Shooting in progressive an adaptive de-interlacer isn't needed as it's PsF, all that's needed is a field merge, if anything adaptive de-interlacing could potentially get it wrong and really mess up the image. Adaptive de-interlacing can be fooled by noise, I can't speak for the Teranex boxes but the manual for an older Laird unit that I had floating around made much of this problem and the need to correctly set the noise threshold. These boxes though do kind of assume broadcast quality input, I'd imagine low light footage from any of the HDV camcorders could really spin them out.

As far as I can work out very little if anything seems to support 25p or even 30p so there's no way to tell the display device that it's getting PsF so it knows to deal with it properly, you'd think at least the display devices could have this somewhere in the menu.

Within my NLE I've got three choice for de-interlacing:

1) Merge, bit nasty with motion on I but perfect with PsF
2) Interpolate, no problme with either I or P but kiss half your vertical res goodbye.
3) Smart (from a 3rd party) not that smart, certainly not as good as deriving motion vectors, merge those parts of the frame where the two fields show no separation and interpolate those that do. Worst case with PsF, you'll loose vertical res over the whole frame during pans but motion blur typically masks that anyway.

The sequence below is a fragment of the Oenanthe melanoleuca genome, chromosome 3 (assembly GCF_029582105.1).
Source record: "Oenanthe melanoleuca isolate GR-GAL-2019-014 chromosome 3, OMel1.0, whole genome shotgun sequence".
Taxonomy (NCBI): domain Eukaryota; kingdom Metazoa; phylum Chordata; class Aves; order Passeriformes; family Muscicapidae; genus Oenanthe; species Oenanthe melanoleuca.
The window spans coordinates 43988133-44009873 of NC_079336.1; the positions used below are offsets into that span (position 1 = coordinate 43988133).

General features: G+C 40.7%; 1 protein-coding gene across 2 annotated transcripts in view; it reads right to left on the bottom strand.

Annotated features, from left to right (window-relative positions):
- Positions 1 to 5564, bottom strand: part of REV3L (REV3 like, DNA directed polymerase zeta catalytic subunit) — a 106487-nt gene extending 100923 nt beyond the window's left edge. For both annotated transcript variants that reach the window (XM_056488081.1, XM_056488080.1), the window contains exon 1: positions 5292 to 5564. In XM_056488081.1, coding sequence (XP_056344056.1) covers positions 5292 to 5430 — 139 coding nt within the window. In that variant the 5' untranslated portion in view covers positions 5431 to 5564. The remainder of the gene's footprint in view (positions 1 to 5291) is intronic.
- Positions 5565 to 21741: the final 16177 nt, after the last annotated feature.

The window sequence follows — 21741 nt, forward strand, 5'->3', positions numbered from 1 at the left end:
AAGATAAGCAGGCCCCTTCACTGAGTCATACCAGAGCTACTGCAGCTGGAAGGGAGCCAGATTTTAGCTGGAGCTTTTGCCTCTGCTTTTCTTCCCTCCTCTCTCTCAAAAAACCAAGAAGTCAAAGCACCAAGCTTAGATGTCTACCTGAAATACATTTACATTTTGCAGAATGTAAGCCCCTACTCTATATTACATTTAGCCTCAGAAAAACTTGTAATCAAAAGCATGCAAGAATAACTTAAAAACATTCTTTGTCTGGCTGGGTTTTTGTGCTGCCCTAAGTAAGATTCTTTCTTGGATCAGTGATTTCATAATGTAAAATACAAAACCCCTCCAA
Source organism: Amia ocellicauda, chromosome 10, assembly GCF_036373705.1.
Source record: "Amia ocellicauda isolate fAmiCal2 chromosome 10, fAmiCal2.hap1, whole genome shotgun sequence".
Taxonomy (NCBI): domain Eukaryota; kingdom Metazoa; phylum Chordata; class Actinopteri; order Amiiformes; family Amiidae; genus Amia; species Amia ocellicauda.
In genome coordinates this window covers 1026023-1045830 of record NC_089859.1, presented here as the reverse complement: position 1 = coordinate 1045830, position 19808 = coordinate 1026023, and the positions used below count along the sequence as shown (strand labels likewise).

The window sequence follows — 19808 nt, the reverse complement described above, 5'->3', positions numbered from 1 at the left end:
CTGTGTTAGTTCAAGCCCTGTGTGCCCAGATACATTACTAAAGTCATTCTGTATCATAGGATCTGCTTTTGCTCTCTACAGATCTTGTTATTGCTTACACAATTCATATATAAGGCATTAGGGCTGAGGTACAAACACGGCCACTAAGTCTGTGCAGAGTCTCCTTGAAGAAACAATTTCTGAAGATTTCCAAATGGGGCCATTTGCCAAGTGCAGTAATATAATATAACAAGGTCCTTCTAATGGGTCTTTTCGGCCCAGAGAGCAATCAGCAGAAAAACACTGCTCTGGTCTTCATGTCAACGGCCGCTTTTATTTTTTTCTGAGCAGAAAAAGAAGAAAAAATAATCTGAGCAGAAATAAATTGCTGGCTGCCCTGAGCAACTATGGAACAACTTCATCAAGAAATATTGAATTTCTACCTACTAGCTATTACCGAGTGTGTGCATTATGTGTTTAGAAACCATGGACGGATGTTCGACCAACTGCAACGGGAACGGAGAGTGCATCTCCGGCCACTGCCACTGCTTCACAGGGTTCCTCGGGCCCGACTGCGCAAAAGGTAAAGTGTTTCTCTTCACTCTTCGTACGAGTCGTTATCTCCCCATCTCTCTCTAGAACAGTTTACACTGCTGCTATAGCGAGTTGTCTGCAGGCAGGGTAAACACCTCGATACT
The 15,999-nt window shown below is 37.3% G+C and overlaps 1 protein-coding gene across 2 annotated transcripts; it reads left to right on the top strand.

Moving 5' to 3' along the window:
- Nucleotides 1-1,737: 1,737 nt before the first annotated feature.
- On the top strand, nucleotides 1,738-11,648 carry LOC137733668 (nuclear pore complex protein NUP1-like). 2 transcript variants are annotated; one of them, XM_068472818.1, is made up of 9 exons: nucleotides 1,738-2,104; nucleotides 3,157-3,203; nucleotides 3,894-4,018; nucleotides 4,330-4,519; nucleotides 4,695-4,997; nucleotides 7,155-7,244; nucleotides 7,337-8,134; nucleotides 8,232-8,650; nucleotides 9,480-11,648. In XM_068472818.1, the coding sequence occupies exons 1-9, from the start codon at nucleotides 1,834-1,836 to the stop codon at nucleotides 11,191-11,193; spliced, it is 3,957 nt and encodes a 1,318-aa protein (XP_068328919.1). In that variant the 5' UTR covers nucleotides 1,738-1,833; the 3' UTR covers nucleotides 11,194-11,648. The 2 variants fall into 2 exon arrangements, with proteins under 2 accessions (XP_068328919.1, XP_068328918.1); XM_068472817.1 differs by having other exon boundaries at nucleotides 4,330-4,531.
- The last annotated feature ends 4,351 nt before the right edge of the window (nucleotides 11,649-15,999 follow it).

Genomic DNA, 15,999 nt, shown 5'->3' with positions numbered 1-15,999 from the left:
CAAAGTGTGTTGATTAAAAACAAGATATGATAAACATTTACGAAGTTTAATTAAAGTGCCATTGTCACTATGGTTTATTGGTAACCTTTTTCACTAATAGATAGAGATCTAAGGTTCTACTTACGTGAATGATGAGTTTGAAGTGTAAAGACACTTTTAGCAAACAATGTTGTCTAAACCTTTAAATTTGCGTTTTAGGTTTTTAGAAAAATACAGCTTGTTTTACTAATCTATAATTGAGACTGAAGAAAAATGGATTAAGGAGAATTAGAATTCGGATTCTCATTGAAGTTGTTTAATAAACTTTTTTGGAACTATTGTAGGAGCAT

None of them should introduce anything artifact like. Bottom line is there's no way anything can introduce interlace artifacts into PsF footage, there's no temporal separation between the fields to create the problem in the first place. Everything pretty well down here is broadcast as 1080i or 720p and so far I'm not seeing any problems and nor are the broadcasters, regardless of how the camera derives 25p it all ends up in a 50i transmission.

What has far more potential to really mess up an image is the scalers used in non native 1080 displays. The Bravia V series are plain aweful with SD or 1080, 720 looks OK but anything else really makes you wonder. None of it looks like a de-interlacing problem though, as one old hand said it looks more like way too much aperture correction.
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Old February 21st, 2007, 12:15 AM   #3
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Originally Posted by Bob Grant
I still fail to see what this has to do with the V1, sure if you're shooting interlaced then yes, it's applicable, but no more so than to any other "I" footage.
Shooting in progressive an adaptive de-interlacer isn't needed as it's PsF, all that's needed is a field merge, if anything adaptive de-interlacing could potentially get it wrong and really mess up the image.

As far as I can work out very little if anything seems to support 25p or even 30p so there's no way to tell the display device that it's getting PsF so it knows to deal with it properly, you'd think at least the display devices could have this somewhere in the menu.